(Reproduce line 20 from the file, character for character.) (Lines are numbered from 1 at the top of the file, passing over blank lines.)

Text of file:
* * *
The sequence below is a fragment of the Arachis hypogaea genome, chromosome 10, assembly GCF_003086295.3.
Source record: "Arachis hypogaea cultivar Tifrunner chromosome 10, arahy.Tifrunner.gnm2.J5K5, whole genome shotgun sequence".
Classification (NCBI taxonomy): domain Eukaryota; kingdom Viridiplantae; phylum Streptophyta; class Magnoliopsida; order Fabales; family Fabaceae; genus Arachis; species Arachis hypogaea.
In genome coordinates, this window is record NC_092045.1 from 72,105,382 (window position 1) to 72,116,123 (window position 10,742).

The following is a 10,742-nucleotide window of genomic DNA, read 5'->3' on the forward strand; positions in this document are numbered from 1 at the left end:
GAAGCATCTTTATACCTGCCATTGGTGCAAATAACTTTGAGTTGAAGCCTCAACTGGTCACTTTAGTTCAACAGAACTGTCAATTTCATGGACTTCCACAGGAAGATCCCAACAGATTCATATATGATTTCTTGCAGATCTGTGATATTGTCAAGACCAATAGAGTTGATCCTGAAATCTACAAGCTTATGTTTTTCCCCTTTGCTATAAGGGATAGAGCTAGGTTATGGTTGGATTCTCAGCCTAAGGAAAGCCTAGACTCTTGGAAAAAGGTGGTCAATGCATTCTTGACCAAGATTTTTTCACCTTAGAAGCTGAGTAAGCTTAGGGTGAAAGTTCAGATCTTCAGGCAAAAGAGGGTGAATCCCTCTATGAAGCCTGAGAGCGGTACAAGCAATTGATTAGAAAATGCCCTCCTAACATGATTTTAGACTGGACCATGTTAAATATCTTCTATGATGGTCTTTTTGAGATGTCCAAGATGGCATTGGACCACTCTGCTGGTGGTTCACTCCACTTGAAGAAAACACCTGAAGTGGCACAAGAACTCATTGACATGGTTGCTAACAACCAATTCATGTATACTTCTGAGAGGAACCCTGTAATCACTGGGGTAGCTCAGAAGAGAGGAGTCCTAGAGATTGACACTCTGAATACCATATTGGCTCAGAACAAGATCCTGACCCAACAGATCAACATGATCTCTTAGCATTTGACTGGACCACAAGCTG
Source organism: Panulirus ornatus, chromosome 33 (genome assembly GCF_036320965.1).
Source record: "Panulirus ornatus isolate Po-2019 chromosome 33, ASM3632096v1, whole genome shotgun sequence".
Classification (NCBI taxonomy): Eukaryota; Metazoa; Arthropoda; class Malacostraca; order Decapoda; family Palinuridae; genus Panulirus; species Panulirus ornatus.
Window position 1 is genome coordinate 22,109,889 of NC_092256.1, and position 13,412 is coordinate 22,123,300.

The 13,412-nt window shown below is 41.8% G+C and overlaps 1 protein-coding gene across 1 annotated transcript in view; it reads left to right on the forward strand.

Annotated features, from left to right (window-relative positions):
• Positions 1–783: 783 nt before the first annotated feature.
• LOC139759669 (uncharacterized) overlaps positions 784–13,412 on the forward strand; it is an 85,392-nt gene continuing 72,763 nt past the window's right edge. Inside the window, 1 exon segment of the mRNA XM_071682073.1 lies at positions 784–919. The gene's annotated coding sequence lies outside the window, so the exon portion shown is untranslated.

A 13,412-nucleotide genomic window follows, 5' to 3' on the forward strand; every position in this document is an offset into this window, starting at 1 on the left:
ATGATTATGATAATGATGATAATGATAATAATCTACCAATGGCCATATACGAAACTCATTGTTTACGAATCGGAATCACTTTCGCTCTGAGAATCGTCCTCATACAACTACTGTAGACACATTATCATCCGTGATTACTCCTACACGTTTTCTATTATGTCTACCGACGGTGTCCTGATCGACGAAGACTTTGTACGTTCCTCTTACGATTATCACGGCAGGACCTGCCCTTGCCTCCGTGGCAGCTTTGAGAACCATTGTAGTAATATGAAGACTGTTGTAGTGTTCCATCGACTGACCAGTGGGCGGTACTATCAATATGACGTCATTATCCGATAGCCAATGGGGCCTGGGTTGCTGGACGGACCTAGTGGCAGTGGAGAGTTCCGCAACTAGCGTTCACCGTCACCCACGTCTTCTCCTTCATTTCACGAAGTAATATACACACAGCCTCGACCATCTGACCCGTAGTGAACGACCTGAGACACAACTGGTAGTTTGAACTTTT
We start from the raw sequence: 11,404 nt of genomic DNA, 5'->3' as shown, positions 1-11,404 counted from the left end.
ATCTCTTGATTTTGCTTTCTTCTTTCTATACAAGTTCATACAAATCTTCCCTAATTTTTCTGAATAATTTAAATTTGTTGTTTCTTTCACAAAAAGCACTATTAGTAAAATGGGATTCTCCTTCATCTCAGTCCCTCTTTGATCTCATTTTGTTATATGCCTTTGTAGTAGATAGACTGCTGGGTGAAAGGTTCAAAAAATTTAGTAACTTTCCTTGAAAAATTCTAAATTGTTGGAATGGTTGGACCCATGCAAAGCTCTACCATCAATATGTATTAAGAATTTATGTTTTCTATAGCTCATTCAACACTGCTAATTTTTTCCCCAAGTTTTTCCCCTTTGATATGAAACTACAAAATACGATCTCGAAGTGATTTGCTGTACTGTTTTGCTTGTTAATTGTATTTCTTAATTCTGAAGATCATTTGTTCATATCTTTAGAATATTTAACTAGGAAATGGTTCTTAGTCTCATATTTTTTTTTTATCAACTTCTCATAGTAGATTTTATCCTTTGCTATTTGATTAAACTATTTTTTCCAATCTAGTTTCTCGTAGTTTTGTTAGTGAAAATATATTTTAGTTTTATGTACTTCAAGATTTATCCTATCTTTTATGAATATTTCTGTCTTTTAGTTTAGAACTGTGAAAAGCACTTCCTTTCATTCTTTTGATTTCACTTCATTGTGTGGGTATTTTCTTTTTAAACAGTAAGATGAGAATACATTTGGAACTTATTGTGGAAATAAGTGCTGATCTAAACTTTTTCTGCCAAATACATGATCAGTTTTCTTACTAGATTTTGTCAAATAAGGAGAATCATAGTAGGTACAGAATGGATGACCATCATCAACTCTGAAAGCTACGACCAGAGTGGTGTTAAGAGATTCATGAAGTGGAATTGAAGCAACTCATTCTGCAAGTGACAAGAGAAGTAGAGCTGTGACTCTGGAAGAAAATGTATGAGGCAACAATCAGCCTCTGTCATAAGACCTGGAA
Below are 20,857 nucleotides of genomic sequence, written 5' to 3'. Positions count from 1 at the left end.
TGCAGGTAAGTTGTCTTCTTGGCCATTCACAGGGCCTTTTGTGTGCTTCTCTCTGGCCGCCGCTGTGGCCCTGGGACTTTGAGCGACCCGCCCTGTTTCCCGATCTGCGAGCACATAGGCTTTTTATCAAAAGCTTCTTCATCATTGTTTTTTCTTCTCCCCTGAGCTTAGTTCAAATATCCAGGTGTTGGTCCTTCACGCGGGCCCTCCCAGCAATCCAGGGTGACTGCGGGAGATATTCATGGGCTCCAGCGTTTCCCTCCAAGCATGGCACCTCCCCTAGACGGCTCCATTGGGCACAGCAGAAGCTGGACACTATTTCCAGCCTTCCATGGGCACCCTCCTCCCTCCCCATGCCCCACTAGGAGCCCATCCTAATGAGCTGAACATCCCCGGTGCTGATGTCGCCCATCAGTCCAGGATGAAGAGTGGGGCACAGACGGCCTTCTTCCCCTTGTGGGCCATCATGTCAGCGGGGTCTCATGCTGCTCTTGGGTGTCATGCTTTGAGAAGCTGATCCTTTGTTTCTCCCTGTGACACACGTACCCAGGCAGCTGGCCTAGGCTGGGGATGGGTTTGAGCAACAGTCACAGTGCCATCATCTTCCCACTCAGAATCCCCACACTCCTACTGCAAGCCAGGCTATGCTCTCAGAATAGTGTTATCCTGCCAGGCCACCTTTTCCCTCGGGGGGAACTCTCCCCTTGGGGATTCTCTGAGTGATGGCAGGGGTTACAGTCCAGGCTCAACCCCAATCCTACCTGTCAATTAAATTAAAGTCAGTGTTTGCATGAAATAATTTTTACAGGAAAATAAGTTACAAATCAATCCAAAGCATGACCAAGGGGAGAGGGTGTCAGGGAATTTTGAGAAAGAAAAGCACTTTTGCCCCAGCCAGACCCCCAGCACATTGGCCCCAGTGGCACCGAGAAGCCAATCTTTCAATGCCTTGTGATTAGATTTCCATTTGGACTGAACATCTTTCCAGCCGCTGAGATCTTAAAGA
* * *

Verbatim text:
TGCAGGTAAGTTGTCTTCTTGGCCATTCACAGGGCCTTTTGTGTGCTTCTCTCTGGCCGCCGCTGTGGCCCTGGGACTTTGAGCGACCCGCCCTGTTTCCCGATCTGCGAGCACATAGGCTTTTTATCAAAAGCTTCTTCATCATTGTTTTTTCTTCTCCCCTGAGCTTAGTTCAAATATCCAGGTGTTGGTCCTTCACGCGGGCCCTCCCAGCAATCCAGGGTGACTGCGGGAGATATTCATGGGCTCCAGCGTTTCCCTCCAAGCATGGCACCTCCCCTAGACGGCTCCATTGGGCACAGCAGAAGCTGGACACTATTTCCAGCCTTCCATGGGCACCCTCCTCCCTCCCCATGCCCCACTAGGAGCCCATCCTAATGAGCTGAACATCCCCGGTGCTGATGTCGCCCATCAGTCCAGGATGAAGAGTGGGGCACAGACGGCCTTCTTCCCCTTGTGGGCCATCATGTCAGCGGGGTCTCATGCTGCTCTTGGGTGTCATGCTTTGAGAAGCTGATCCTTTGTTTCTCCCTGTGACACACGTACCCAGGCAGCTGGCCTAGGCTGGGGATGGGTTTGAGCAACAGTCACAGTGCCATCATCTTCCCACTCAGAATCCCCACACTCCTACTGCAAGCCAGGCTATGCTCTCAGAATAGTGTTATCCTGCCAGGCCACCTTTTCCCTCGGGGGGAACTCTCCCCTTGGGGATTCTCTGAGTGATGGCAGGGGTTACAGTCCAGGCTCAACCCCAATCCTACCTGTCAATTAAATTAAAGTCAGTGTTTGCATGAAATAATTTTTACAGGAAAATAAGTTACAAATCAATCCAAAGCATGACCAAGGGGAGAGGGTGTCAGGGAATTTTGAGAAAGAAAAGCACTTTTGCCCCAGCCAGACCCCCAGCACATTGGCCCCAGTGGCACCGAGAAGCCAATCTTTCAATGCCTTGTGATTAGATTTCCATTTGGACTGAACATCTTTCCAGCCGCTGAGATCTTAAAGA